Some groupsets are just built for the road. No matter how prolific their studio production is, being on the road is therapeutic for countless metal musicians. It can be liberating to ride in the van for weeks on end, and for young bands it’s a rite of passage to gain new fans and reconnect with old ones in places far from home.
Even in a genre where hard touring is common, like metal, there is a select class of road dogs and lifers who stand out from the crowd. Every decade brings a new class and we’re sure if you went to any metal gigs in the 2010s, you’ve seen these 10 bands at least once.
The Black Dahlia Murder
It seemed like The Black Dahlia Murder were constantly on tour after releasing their debut album, Impious. They toured with anyone, even if the style wasn’t obvious, like their first appearances on the Warped Tour. By the time the 2010s rolled around, The Black Dahlia Murder were the established kings of the underground after two albums that cemented them as the face of modern American melodic death metal. Whether they stepped out with Black Label Society, Midnight, Whitechapel, Suffocation or someone else, fans could always count on the late vocalist Trevor Strnad proudly showing off his “Heartburn” belly rocker from the stage.
Every time I die
Whenever I die Buffalo, New York has always had a foot in both worlds. Not quite a hardcore band, not quite a metal band and not entirely part of the 2010s metalcore scene, Every Time I Die were a welcome addition to any heavy touring package thanks to their explosive live performance that often included vocalist Keith Buckley throwing his body back and forth across the stage all night. The Ghost Inside, August Burns Red, Turnstile, Protest the Hero and Harm’s Way are just a few of the bands you may have seen Every Time I Die with in the 2010s.
While they could have appeared on a list for any decade, the 2010s featured Slayer’s lengthy farewell tour, earning them a spot in the 2010s. From 2016 to their final show on the 30 November 2019 Slayer released Lamb of God, Anthrax, Testament, Behemoth, Napalm Death, Obituary, Cannibal Corpse, Ministry, Kreator and at least half a dozen others. It makes sense that guitarist Kerry King has another band in the works considering Slayer’s activity throughout his career.
full of hell
At the start of the decade, Full of Hell was a children’s band with no recorded music and a unique, if unrefined, sound that fell somewhere between grindcore, hard noise and powerviolence. By the end of the decade, they were a crucial band in the modern death metal and grindcore movements. Full of Hell grew up on the road, developing their sound while touring extensively with The Body, 1349, Nails, Converge and Wormrot. They’ve taken several trips around the world, which is no small feat for a band that started touring as teenagers.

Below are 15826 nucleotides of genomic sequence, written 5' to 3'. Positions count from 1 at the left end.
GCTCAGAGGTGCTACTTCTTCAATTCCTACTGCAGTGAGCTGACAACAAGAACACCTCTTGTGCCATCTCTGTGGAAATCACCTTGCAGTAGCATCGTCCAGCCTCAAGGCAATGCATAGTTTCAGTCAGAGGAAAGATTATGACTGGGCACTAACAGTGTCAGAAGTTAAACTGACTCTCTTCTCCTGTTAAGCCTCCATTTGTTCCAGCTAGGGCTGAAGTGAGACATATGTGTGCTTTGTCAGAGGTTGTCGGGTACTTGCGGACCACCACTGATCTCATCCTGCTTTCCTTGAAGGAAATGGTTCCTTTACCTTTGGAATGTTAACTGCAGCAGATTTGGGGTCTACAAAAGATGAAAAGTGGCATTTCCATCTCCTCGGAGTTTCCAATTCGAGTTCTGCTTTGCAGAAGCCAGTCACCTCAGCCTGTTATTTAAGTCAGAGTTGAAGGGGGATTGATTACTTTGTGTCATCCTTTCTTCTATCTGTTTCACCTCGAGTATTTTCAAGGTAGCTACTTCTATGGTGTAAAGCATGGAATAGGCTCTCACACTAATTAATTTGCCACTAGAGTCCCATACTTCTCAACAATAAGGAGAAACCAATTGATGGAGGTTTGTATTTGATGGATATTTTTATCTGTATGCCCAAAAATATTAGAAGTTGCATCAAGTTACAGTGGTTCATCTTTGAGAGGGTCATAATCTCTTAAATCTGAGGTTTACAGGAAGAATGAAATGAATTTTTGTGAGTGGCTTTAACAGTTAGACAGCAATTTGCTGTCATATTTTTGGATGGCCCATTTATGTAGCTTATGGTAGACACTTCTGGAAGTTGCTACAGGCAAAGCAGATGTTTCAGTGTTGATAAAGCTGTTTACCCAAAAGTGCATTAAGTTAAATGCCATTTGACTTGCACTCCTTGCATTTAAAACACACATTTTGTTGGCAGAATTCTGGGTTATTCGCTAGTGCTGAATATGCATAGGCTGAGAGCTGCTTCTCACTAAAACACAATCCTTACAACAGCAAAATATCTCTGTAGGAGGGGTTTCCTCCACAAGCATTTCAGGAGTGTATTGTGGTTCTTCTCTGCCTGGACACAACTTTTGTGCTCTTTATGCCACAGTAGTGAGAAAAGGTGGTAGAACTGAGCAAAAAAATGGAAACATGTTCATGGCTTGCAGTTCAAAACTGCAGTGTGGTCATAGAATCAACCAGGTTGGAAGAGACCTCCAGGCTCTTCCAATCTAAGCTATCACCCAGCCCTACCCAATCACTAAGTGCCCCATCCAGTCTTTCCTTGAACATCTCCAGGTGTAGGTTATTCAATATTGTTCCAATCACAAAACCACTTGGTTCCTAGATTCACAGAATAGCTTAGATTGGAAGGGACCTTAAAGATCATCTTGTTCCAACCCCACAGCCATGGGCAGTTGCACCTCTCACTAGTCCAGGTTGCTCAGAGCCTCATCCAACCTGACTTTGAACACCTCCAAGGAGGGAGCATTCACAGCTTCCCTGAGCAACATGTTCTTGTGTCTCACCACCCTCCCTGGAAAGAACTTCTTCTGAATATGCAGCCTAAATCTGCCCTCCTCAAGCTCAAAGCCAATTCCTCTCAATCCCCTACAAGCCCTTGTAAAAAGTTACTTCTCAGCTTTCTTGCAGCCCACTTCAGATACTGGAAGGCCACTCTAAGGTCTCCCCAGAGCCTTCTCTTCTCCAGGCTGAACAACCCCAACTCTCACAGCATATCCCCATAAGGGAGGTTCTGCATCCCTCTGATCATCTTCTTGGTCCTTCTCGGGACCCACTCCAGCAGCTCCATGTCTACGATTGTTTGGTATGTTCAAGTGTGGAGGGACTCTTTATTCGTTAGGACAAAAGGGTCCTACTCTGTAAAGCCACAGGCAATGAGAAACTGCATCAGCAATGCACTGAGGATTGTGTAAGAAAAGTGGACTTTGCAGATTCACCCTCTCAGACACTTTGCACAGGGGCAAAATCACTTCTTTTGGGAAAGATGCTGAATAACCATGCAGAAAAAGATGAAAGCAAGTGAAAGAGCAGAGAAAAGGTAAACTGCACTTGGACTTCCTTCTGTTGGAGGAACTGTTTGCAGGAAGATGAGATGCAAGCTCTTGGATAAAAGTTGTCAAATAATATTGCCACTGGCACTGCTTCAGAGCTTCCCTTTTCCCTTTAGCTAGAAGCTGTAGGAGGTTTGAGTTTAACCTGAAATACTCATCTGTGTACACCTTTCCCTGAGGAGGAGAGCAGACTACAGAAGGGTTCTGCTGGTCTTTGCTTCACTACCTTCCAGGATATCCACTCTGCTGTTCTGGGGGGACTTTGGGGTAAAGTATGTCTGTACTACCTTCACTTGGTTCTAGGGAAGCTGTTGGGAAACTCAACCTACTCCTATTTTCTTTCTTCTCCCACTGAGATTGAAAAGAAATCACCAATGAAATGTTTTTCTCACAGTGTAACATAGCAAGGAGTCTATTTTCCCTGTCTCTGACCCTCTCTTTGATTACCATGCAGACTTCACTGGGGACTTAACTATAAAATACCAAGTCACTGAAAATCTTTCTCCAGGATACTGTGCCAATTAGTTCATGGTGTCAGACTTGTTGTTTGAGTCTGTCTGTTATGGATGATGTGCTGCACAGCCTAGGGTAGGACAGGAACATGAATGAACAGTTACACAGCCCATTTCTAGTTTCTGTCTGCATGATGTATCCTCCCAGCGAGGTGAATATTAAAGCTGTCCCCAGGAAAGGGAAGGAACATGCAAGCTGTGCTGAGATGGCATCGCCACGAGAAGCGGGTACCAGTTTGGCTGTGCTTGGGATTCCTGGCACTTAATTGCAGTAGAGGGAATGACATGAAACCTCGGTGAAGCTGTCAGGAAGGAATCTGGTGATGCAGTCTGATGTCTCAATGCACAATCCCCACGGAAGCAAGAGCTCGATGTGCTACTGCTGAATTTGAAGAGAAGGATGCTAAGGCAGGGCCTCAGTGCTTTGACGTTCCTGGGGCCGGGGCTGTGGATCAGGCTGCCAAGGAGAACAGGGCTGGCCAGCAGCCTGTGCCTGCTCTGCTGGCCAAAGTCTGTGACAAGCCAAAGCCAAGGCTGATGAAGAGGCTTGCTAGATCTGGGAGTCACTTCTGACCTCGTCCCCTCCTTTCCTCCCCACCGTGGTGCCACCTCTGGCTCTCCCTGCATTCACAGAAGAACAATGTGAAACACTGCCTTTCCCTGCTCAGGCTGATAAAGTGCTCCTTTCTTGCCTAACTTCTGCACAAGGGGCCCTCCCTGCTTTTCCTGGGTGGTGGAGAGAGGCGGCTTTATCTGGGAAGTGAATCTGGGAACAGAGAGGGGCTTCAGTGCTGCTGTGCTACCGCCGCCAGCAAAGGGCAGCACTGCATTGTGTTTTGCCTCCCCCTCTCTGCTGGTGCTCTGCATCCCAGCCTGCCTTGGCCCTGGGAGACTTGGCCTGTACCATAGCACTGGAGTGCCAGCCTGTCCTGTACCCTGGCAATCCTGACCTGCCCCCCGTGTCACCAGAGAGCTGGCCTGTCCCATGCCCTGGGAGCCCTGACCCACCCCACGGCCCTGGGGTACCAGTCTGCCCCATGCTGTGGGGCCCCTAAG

eye hate god
It’s actually pretty crazy how much Eyehategod has managed to tour despite frontman Mike IX needing a liver transplant in 2016. The NOLA sludge legends tour featuring a wide range of punk, hardcore and metal, often managing to hit the same cities more than twice!) in a calendar year.
As the most active OG death metal band in the United States, Cannibal Corpse managed to release three albums in the 2010s. Corpsegrinder and his bandmates will date just about anyone: Harm’s Way, The Black Dahlia Murder , Power Trip, Gatecreeper, Krisiun and Cattle Decapitation, new deathcore bands, etc. That momentum hasn’t waned so far this decade either and Cannibal Corpse could become one of the toughest touring death metal bands of all time.
lamb of god
Richmond’s Lamb of God spent a ton of time on Slayer’s three-year farewell tour, but they also held plenty of dates over 10 years. Touring mates have included In Flames, Killswitch Engage, Hatebreed, Hellyeah, Decapitated and Huntress, as well as most bands from Slayer’s Last Hurray. It’s hard to imagine that Lamb of God will ever run out of energy.
There’s something about New Orleans water that keeps bands like Crowbar and the previously mentioned Eyehategod going. Despite sounding relatively similar throughout their career, Crowbar have come out with a ton of unexpected touring companions like Helmet, Battlecross and High on Fire, tying them to new audiences when not soloing.
Another New Orleans band on the list, Goatwhore are a band that we always forget are great live. The black/death hybrid unit has been released with WAKE, Ringworm, Satyricon, Necrofier and Venom Inc, providing a sample of the Goatwhore-like variety on tour. They fit almost any bill, so you’ve probably seen them once or twice, even if you didn’t mean to.
The crossover beasts of Dallas Power Trip could single-handedly restore faith in the thrash revival. Frontman Riley Gale cut a larger-than-life figure on stage and always evoked absolute frenzy in the pit, presiding over a sea of heshers dressed like members of a forgotten 80s thrash band. the bands they played with, from masters like Kreator and Cannibal Corpse to young hardcore and death metal bands they often brought on their own tours. Almost everyone who attends shows in the 2010s has a memory of Gale’s playful but assertive banter and mosh pits that Power Trip would summon.